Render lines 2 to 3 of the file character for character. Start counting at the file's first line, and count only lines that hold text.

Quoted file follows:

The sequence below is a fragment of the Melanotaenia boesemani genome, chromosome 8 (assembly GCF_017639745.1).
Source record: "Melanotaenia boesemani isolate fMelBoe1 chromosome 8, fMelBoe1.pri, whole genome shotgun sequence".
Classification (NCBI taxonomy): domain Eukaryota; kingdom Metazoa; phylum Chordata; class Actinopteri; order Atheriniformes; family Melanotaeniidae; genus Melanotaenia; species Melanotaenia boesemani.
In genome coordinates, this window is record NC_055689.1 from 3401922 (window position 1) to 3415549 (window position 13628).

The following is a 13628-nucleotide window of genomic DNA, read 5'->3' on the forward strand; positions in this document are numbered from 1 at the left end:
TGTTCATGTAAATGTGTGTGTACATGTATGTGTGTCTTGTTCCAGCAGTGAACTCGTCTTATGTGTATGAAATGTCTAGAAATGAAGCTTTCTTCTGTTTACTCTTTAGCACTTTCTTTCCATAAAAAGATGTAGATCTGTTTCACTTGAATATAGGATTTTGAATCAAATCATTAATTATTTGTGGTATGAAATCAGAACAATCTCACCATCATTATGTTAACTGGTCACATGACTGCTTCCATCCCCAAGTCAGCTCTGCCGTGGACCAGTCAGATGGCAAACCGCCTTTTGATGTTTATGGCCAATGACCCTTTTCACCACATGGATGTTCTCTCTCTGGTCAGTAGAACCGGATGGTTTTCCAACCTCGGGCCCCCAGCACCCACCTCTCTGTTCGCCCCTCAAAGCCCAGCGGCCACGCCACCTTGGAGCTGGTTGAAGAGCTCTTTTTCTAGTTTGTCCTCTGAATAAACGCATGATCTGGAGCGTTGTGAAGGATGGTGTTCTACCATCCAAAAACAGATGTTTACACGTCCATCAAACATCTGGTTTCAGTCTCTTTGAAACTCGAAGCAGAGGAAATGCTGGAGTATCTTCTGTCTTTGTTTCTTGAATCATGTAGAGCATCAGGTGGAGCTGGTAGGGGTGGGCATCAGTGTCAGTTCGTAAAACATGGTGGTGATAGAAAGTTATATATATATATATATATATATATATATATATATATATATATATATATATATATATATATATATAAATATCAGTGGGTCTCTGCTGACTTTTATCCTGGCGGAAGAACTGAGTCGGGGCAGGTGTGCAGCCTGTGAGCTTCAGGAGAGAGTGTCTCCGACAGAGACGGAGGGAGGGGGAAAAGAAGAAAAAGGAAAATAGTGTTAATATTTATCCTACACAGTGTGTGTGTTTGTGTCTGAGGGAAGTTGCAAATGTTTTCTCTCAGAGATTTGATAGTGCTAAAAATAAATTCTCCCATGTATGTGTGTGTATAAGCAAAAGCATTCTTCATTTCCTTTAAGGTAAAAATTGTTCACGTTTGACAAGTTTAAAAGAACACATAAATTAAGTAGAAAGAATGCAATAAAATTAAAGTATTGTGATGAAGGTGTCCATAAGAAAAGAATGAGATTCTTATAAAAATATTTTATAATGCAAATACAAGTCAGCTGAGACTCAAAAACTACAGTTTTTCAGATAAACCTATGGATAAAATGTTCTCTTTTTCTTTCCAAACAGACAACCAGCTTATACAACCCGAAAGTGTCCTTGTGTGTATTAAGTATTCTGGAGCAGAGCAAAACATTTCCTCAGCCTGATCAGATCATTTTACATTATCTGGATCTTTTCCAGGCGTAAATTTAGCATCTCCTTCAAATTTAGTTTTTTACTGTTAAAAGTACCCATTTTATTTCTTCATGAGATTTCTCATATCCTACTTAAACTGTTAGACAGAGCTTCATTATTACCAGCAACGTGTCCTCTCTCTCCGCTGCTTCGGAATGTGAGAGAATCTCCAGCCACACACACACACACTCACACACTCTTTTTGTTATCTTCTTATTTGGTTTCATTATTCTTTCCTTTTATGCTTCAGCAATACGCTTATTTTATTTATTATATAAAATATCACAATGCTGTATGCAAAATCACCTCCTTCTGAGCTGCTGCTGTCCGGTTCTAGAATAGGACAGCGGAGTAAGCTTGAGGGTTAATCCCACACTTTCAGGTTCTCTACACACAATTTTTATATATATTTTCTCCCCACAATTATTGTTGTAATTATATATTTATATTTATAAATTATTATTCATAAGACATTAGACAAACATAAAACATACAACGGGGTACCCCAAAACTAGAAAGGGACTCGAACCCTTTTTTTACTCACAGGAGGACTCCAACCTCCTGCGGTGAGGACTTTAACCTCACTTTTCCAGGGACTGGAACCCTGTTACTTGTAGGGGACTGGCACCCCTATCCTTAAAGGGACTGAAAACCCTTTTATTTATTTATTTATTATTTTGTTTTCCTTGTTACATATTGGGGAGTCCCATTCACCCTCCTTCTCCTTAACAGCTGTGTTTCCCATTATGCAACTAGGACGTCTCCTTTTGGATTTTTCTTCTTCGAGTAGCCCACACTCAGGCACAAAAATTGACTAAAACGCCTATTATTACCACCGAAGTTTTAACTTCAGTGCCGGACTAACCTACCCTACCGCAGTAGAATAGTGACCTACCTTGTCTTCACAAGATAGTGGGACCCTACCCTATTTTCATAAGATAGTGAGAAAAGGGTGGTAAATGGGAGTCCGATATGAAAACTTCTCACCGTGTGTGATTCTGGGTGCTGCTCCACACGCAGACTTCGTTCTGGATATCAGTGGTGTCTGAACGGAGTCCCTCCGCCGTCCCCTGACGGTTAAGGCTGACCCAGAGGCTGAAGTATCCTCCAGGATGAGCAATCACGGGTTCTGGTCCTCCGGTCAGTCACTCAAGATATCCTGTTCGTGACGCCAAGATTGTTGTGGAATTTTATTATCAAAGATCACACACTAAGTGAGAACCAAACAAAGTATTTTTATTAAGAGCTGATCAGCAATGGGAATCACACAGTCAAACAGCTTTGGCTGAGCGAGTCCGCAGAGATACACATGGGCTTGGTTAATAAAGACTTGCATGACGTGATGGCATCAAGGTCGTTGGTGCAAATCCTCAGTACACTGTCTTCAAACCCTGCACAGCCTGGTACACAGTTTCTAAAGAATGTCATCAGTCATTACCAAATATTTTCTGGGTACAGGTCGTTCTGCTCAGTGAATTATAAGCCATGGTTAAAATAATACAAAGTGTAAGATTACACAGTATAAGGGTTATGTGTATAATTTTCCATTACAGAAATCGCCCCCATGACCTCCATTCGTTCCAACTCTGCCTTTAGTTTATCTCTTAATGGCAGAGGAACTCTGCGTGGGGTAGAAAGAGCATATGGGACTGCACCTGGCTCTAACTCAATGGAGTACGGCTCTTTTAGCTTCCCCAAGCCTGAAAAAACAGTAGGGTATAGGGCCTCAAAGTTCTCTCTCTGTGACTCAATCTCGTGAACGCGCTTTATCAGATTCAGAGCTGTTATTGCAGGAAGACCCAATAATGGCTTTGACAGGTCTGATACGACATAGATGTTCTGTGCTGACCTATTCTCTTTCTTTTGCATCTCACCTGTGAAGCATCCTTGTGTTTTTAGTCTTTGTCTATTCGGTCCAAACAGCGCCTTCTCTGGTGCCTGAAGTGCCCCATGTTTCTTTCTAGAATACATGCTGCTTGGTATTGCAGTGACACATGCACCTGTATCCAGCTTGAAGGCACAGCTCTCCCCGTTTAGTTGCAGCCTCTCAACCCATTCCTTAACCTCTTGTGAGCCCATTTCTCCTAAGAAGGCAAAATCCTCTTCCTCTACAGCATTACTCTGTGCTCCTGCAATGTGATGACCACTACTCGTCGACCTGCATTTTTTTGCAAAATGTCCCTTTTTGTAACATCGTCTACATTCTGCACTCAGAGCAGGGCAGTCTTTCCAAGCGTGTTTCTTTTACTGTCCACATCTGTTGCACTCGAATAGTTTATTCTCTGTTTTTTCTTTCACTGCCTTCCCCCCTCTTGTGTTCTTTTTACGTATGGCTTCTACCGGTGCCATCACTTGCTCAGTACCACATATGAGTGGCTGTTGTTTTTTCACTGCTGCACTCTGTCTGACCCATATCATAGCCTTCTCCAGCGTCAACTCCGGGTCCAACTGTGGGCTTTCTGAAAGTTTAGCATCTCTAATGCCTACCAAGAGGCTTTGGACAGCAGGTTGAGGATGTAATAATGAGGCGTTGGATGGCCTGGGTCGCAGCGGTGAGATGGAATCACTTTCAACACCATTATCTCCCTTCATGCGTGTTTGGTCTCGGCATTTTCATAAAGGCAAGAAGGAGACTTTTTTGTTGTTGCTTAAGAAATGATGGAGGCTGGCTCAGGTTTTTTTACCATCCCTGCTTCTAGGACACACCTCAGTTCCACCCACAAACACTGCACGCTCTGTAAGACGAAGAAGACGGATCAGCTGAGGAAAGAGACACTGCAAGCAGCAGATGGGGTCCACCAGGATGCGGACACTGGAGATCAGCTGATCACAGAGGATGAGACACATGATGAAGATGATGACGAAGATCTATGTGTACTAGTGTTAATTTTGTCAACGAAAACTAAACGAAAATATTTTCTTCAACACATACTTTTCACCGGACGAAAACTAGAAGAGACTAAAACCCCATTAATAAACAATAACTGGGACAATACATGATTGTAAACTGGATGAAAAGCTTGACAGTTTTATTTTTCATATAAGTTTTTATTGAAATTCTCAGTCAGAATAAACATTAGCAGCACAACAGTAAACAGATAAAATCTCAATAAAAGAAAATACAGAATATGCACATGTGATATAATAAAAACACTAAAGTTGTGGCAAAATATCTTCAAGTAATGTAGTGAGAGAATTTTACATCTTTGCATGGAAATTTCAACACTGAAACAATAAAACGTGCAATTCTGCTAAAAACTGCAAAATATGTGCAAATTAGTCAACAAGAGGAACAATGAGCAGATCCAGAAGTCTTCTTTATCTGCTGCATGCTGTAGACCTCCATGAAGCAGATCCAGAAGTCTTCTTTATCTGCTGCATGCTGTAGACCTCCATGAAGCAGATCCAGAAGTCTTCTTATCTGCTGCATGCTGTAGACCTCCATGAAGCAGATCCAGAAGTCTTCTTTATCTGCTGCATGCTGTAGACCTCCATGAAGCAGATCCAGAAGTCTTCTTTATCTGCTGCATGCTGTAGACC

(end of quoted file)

Source record: "Melanotaenia boesemani isolate fMelBoe1 chromosome 8, fMelBoe1.pri, whole genome shotgun sequence".
Classification (NCBI taxonomy): domain Eukaryota; kingdom Metazoa; phylum Chordata; class Actinopteri; order Atheriniformes; family Melanotaeniidae; genus Melanotaenia; species Melanotaenia boesemani.